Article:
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Paul Van Dooren


Paul Van Dooren - Université Catholique de Louvain. Belgium

Paul M. Van Dooren received the engineering degree in computer science and the doctoral degree in applied sciences, both from the Katholieke Universiteit te Leuven, Belgium, in 1974 and 1979, respectively. He held research and teaching positions at the Katholieke Universiteit te Leuven, the University of Southern California, Stanford University, the Australian National University, Philips Research Laboratory Belgium, the University of Illinois at Urbana-Champaign, Florida State University and the Université Catholique de Louvain where he is currently a professor of Mathematical Engineering.

Prof. Van Dooren received the IBM-Belgium Informatics Award in 1974, the Householder Award in Numerical Linear Algebra in 1981, the SIAM Wilkinson Prize of Numerical Analysis and Scientific Computing in 1989 (SIAM is the acronym for the Society of Industrial and Applied Mathematics), the SIAM Outstanding Paper Prize in 2016, and the Hans Schneider Award of the International Linear Algebra Society in 2016. He is a Fellow of IEEE (Institute of Electrical and Electronics Engineers) and of SIAM. He received the Francqui Chair in Antwerp in 2010 and a Cátedra de Excelencia of the Universidad Carlos III de Madrid in 2013 and in 2017. His main interests lie in the areas of numerical linear algebra, systems and control theory, and in numerical methods for large graphs and networks.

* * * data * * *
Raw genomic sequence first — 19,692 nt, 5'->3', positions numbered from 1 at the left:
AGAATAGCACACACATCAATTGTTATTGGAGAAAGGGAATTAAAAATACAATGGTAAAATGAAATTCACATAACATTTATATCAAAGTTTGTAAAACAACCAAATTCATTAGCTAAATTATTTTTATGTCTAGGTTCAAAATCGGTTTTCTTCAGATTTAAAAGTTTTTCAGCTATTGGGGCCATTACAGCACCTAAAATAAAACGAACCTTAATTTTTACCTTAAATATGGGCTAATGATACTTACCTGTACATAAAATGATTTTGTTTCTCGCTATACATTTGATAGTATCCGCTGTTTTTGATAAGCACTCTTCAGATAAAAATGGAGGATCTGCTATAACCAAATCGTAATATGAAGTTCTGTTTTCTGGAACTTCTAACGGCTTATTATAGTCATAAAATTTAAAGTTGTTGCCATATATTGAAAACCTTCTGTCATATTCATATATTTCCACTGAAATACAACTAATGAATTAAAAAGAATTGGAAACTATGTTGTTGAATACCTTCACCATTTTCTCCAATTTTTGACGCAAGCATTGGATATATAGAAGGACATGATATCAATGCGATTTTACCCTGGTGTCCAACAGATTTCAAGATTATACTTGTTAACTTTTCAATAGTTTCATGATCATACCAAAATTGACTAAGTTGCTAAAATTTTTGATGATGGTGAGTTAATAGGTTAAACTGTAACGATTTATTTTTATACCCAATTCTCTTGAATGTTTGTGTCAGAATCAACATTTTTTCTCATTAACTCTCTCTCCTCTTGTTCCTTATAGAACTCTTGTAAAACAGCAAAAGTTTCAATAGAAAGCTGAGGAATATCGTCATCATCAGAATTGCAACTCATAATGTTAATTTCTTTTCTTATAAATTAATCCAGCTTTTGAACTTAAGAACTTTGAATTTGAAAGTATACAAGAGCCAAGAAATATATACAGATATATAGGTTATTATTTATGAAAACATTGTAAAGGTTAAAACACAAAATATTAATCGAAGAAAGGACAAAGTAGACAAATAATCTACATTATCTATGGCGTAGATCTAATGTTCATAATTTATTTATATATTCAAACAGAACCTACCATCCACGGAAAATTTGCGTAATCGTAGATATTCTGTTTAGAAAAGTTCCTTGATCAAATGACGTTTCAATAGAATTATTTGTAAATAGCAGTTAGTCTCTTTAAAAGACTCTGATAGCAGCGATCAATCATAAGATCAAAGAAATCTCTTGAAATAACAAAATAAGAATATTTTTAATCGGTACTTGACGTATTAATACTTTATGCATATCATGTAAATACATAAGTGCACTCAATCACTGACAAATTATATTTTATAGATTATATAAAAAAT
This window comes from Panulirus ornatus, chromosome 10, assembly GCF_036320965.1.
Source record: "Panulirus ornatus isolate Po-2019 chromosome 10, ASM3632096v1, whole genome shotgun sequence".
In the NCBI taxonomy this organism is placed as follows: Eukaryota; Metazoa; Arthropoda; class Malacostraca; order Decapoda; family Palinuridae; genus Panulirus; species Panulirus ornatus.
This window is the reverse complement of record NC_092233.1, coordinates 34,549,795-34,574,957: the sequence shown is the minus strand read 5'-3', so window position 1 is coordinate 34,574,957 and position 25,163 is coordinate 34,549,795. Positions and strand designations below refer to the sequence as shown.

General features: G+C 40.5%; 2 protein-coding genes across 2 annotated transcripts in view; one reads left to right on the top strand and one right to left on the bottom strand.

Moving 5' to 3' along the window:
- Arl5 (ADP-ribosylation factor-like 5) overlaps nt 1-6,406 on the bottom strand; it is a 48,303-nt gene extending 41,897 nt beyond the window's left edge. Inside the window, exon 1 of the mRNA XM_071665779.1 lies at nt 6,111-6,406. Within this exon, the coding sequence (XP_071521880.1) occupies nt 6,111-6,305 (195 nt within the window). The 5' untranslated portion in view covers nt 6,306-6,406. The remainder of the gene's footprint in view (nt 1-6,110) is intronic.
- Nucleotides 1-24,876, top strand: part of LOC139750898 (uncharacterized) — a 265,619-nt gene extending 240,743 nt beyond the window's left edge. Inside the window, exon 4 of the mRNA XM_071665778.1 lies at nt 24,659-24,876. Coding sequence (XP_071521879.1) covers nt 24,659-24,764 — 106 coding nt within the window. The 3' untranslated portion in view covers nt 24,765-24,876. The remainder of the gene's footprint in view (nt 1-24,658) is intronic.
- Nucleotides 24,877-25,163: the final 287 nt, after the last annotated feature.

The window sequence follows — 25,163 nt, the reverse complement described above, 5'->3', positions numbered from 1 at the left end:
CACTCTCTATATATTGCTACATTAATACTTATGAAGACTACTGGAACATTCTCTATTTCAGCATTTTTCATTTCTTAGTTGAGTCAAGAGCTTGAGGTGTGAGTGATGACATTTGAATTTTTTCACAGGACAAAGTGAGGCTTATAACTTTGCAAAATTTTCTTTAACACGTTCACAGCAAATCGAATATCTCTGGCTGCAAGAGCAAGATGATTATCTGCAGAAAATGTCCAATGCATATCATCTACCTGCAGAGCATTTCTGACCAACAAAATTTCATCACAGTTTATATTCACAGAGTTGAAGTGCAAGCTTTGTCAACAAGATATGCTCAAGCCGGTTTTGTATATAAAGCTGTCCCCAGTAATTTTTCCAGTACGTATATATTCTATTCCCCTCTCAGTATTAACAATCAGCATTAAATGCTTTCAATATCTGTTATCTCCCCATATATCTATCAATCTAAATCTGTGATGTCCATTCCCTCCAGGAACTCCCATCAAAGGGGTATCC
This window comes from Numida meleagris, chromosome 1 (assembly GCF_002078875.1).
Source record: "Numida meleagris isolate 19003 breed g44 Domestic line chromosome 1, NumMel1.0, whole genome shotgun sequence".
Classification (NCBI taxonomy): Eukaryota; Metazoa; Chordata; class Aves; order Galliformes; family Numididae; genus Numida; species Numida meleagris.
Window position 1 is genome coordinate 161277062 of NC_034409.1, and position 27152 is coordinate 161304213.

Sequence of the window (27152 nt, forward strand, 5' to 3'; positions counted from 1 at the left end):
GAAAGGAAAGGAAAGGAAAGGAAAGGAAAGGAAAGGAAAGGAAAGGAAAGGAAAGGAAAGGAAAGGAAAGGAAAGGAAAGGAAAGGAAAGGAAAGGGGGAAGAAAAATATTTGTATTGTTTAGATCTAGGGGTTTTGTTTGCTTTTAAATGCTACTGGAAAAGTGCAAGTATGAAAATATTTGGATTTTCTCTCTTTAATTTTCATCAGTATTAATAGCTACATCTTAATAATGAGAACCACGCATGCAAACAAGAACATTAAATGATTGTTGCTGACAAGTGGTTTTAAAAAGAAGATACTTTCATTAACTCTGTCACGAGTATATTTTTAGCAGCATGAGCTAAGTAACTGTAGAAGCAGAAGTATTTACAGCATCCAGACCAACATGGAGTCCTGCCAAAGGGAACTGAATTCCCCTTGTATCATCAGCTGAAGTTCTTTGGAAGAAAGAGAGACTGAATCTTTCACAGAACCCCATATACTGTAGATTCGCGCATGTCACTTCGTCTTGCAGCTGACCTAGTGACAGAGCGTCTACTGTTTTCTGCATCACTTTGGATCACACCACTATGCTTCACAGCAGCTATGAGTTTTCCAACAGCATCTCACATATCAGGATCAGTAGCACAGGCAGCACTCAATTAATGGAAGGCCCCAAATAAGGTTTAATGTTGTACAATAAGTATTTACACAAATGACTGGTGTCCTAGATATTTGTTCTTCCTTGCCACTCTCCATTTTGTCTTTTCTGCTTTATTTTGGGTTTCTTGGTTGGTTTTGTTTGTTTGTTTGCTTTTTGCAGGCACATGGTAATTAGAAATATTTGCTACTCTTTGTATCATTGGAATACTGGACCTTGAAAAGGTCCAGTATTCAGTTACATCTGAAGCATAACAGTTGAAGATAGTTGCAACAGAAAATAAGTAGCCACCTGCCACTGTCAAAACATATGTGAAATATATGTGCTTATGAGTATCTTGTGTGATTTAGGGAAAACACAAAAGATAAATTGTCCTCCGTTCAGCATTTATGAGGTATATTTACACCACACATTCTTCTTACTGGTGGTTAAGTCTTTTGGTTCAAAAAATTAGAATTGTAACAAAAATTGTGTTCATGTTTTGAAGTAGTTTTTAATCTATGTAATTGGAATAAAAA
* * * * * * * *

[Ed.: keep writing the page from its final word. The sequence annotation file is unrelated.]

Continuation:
Theoretical and Numerical Methods for Matrix Problems arising in Control, Dynamical Systems, and Complex Networks.


This research project presents several open problems that will allow me to collaborate with several investigators of the research groups “Numerical Linear Algebra and Matrix Theory” and "Mathematics Applied to Control, Systems, and Signals" of the Universidad Carlos III de Madrid.

The study of dynamical systems and networks heavily relies on the analysis of polynomial system models, and more specifically on standard and/or generalized state space models. Even though the theory behind these polynomial models is quite well understood, there are still important numerical issues that need to be addressed: algorithms used to compute the various structural elements of these models are still quite sensitive to perturbations and have a computational cost that is often too high. In this project we focus on several such problems and propose new algorithms with improved robustness and complexity properties. These problems include the study of robustness issues of dynamical systems in generalized state space form, and the problem of local linearizations of rational and nonlinear matrix models.